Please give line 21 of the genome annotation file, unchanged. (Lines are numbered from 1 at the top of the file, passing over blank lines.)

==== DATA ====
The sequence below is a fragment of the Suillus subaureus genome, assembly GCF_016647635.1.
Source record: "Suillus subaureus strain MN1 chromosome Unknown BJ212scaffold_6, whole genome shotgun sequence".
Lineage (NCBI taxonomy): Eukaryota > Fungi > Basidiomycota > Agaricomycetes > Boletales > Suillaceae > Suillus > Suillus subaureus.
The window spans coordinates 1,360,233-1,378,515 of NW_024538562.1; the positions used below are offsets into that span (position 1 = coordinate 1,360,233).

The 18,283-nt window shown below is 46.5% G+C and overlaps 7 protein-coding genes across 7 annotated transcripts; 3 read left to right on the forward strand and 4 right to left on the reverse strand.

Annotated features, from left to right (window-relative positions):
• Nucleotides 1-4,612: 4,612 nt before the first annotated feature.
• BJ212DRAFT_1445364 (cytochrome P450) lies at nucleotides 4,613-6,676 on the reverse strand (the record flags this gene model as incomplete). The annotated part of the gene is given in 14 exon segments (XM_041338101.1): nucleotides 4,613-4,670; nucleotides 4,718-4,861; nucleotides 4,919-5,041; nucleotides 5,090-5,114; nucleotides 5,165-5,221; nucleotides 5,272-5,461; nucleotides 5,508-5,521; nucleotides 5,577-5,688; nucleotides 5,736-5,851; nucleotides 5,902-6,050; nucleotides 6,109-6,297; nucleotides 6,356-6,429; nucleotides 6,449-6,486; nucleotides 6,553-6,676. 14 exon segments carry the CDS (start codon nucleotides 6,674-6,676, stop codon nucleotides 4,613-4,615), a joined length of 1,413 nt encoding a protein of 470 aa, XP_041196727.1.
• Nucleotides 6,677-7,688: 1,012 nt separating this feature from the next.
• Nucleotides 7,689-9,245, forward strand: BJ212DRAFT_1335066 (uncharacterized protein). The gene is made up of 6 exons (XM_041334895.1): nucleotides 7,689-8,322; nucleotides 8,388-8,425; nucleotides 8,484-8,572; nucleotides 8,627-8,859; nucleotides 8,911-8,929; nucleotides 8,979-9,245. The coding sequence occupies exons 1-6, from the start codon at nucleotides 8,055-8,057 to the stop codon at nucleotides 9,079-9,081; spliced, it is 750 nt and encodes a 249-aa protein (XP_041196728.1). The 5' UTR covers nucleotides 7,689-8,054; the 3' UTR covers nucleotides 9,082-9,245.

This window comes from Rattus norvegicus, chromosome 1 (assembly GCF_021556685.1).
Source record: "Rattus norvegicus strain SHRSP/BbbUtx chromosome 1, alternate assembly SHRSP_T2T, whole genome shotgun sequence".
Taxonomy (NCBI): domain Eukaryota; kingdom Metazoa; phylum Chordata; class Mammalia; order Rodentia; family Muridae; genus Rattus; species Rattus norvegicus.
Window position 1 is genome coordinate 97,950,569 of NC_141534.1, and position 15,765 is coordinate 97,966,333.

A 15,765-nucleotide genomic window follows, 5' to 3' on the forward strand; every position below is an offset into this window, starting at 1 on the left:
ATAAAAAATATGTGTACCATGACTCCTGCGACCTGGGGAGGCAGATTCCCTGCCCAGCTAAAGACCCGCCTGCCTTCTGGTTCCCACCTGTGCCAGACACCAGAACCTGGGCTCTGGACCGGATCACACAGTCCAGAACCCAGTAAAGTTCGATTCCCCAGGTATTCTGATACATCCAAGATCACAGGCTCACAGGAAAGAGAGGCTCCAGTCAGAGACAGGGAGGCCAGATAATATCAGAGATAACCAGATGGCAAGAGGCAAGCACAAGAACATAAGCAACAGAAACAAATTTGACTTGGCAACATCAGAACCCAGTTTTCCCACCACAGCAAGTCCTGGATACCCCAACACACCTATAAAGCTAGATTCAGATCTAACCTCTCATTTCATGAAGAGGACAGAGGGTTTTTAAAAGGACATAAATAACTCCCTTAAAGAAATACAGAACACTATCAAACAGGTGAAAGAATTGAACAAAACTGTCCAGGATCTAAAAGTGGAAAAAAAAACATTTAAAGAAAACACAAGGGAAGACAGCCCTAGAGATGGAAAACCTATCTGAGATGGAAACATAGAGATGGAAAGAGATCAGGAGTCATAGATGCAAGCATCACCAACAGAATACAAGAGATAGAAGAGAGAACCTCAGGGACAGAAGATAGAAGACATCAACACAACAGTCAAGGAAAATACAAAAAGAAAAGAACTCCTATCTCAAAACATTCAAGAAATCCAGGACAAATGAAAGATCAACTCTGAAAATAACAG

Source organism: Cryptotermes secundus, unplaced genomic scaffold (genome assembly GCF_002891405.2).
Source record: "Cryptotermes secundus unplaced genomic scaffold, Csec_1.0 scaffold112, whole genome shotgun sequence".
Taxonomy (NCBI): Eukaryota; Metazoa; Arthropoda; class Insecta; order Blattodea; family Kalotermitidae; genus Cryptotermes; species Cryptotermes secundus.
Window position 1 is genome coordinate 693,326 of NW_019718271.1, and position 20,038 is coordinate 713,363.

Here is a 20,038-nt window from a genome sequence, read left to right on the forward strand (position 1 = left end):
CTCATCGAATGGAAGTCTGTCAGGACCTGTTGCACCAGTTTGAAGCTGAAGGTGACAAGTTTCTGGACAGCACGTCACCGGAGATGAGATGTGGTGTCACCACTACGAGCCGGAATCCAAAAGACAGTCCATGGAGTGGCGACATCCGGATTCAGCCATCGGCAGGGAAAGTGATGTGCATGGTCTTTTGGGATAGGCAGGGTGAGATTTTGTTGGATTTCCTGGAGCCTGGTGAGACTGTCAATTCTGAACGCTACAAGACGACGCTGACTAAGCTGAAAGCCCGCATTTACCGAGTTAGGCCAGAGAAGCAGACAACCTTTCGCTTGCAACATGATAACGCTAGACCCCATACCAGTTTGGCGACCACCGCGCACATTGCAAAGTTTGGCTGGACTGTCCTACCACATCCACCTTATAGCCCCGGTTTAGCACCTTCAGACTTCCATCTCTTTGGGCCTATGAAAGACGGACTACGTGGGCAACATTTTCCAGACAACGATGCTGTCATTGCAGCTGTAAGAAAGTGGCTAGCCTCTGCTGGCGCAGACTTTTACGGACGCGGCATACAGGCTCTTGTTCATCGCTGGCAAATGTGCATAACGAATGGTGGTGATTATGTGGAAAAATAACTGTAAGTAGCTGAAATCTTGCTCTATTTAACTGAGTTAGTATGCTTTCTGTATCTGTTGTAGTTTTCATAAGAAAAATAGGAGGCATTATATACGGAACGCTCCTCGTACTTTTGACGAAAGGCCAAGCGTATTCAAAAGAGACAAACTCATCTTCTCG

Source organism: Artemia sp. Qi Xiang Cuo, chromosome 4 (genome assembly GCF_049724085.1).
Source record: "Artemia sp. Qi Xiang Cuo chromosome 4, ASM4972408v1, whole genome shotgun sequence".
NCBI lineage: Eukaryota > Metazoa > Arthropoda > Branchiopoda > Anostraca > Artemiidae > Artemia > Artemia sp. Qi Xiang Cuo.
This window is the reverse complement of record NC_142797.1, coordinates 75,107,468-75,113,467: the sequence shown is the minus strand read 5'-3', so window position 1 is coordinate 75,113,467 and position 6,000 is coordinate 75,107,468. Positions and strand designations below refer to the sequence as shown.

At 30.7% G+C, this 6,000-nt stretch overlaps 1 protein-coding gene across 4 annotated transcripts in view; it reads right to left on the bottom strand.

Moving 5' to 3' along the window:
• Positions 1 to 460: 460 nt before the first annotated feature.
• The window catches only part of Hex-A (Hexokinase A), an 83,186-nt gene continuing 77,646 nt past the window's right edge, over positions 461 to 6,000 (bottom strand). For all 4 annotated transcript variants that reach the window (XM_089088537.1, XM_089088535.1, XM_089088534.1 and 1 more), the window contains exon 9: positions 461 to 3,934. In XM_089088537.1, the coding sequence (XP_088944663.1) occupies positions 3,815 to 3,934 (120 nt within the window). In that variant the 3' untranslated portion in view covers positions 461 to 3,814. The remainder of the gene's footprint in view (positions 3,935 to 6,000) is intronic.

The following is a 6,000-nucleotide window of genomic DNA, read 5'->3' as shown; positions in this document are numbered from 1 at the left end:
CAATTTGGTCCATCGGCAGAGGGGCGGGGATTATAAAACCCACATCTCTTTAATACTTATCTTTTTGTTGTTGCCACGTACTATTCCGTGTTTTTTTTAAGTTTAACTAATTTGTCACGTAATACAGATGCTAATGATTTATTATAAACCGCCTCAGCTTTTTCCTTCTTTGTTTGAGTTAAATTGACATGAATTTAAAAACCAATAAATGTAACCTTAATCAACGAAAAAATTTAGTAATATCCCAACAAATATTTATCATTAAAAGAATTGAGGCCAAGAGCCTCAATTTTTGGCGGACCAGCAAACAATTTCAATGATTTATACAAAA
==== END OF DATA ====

Here is a 20,038-nt window from a genome sequence, read left to right on the forward strand (position 1 = left end):